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Summary

Born in the slums of Dublin in 1901, his father a one-legged whore-house bouncer and settler of scores, Henry Smart has to grow up fast. By the time he can walk he's out robbing, begging, often cold, always hungry, but a prince of the streets. At 14, already six-foot-two, Henry's in the General Post Office on Easter Monday 1916, a soldier in the Irish Citizen Army, fighting for freedom. A year later he's ready to die for Ireland again, a rebel, a Fenian and soon, a killer. With his father's wooden leg as his weapon, Henry becomes a republican legend, one of Michael Collins' boys, a cop killer, an assassin on a stolen bike.

An historical novel like none before it, A Star Called Henry marks a new chapter in Roddy Doyle's writing. It is a vastly more ambitious book than any he has written before. A subversive look behind the legends of Irish republicanism, at its centre a passionate love story, this is a triumphant work of fiction.

©1999 Roddy Doyle (P)1999 Random House Audiobooks

Critic reviews

"This is a radical departure for Doyle, and a stunning success." (Amazon.co.uk)

What listeners say about A Star Called Henry

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Excellent story and narration

Listened with partner and home educated teenager (eek, lots of underage sex!) during the period of the centenary of the Easter Rising. The writing is excellent, like swift poetry, as is Roddy's telling, which regularly went into snippets of song and kept the humour deadpan. I also appreciated, towards the end of the story, the critique of the modern Irish culture yet to come, which took this period of hope and desperation and turned it into something many involved would have cringed at. I was at a commemorative event for the Rising recently when the local mayor ascertained that the leaders of the Rising would have been proud of Ireland as it stands. I doubt it somehow, particularly for those with the harder line Socialist outlook.... Thousands of homeless children and yet so many empty houses and entire empty estates while the government and banks manufacture a mini property bubble, 'the great oil and gas giveaway', the few refugees let in kept in institutions, etc, etc. Personally I see Connolly spinning in his grave.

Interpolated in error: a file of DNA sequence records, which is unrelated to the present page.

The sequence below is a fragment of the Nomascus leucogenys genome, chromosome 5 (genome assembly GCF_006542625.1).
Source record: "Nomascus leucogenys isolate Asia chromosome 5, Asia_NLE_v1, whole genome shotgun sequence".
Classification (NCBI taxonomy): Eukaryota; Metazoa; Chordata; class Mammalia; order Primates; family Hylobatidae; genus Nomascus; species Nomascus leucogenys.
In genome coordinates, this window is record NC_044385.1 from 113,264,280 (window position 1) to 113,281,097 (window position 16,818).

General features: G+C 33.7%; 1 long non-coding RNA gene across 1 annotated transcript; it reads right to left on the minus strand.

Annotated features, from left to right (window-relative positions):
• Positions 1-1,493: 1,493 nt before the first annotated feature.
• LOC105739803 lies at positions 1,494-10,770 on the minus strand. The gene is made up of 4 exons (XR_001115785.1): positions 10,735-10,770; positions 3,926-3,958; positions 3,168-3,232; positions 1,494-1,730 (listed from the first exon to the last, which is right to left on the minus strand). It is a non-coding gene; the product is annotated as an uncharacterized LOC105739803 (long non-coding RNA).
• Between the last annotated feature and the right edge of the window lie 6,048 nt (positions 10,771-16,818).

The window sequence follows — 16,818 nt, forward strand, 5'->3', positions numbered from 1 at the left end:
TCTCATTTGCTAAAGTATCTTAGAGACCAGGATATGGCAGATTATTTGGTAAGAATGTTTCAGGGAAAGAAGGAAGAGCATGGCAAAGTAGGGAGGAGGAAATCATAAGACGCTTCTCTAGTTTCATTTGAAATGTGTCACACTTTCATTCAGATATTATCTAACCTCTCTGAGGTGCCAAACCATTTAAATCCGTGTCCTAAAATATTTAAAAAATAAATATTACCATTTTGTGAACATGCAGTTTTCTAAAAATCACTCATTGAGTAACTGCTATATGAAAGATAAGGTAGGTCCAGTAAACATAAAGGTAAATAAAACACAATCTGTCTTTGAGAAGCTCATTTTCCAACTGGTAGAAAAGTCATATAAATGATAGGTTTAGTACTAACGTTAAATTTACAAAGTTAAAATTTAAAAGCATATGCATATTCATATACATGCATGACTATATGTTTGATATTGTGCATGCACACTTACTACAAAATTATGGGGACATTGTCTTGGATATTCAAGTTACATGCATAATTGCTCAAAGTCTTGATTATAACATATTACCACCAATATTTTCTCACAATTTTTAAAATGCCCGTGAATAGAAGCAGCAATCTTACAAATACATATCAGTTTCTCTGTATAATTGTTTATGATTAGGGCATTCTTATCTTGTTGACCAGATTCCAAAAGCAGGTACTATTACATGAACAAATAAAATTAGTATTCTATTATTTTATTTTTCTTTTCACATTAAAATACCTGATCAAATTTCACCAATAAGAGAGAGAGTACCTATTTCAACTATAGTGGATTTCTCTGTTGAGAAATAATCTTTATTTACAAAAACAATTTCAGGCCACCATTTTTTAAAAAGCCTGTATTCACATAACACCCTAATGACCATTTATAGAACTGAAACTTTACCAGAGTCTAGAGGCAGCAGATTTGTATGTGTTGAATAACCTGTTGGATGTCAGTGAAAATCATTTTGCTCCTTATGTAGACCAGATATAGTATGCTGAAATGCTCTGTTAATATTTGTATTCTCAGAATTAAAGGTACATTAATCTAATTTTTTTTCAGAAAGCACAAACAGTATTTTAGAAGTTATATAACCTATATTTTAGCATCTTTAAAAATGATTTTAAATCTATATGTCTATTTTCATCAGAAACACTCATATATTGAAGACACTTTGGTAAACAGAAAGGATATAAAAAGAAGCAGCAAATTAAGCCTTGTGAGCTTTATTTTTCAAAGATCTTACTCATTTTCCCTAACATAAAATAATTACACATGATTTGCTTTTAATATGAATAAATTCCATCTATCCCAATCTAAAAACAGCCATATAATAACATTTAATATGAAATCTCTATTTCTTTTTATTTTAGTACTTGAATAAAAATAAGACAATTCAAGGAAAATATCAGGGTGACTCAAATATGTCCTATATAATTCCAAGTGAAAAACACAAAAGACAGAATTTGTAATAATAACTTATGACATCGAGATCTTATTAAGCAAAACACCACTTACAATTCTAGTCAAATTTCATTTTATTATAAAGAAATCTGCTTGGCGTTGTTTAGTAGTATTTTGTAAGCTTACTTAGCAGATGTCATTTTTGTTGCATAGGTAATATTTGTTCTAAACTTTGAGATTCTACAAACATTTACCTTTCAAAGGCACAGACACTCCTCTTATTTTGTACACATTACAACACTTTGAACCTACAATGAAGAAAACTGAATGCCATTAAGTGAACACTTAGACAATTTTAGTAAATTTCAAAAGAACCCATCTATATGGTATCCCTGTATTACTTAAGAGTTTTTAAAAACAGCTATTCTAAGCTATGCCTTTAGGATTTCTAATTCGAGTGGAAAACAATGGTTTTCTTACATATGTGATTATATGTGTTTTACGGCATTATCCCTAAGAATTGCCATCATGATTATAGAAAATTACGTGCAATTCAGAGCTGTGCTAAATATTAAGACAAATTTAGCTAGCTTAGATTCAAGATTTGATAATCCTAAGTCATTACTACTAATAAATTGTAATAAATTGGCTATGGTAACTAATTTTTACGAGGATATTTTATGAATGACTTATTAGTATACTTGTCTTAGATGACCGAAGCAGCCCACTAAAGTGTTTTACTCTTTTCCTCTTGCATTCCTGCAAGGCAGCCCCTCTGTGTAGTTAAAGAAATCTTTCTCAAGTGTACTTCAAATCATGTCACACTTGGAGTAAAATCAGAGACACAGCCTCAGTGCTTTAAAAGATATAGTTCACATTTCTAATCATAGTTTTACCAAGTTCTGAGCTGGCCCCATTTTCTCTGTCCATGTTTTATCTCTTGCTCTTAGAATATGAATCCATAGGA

I very rarely read or listen to fiction but I loved this. Recommend.

5 people found this helpful

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a must!

A pleasure to listen to , would higly recommend. Roddy Doyle at his finest! beautifully read by the author.

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Fantastic but abridged

This is a great book read by Roddy Doyle himself. My only complaint is the book is slightly abridged.

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An amazing view of a fascinating time in Ireland

Brilliantly punchy dialogue, intriguing characters. It made me laugh, it made me cry. I w listened to it twice. Having the author narrate the story gives a real feeling of intimacy.

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riveting

read it at one sitting. powerful. poetic. poignant. beautiful . cant wait to read more

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Infatuated

Loved this book the first time I read it! Even better listening to Mr Doyle himself, read it to me!

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Beautifully told.

Drank up every word and finished within a day. Doyle's mix colloquial voice and serious subject matter are perfectly balanced.

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Outstanding book

Top class performance , Thought provoking, well written, well read. one you will listen to again and again.

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Love Roddy Doyle Books

Loved it as a hard back and have re read and listened to it many times since. Fantastically entertaining although the narration isn't always the best.

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5 Stars! Amazing

What a story! and brilliantly narrated by the author himself. I would thoroughly recommend this audiobook. The story is captivating and the characters are life size.

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  • 14-11-18

A bloody lovely listen

The best I have read from Roddy Doyle and a great take on a pivotal time in Irish history. I just wish Roddy would get his finger out and record the other 2 books there is an recording of the second book but it’s a shocking Irish accent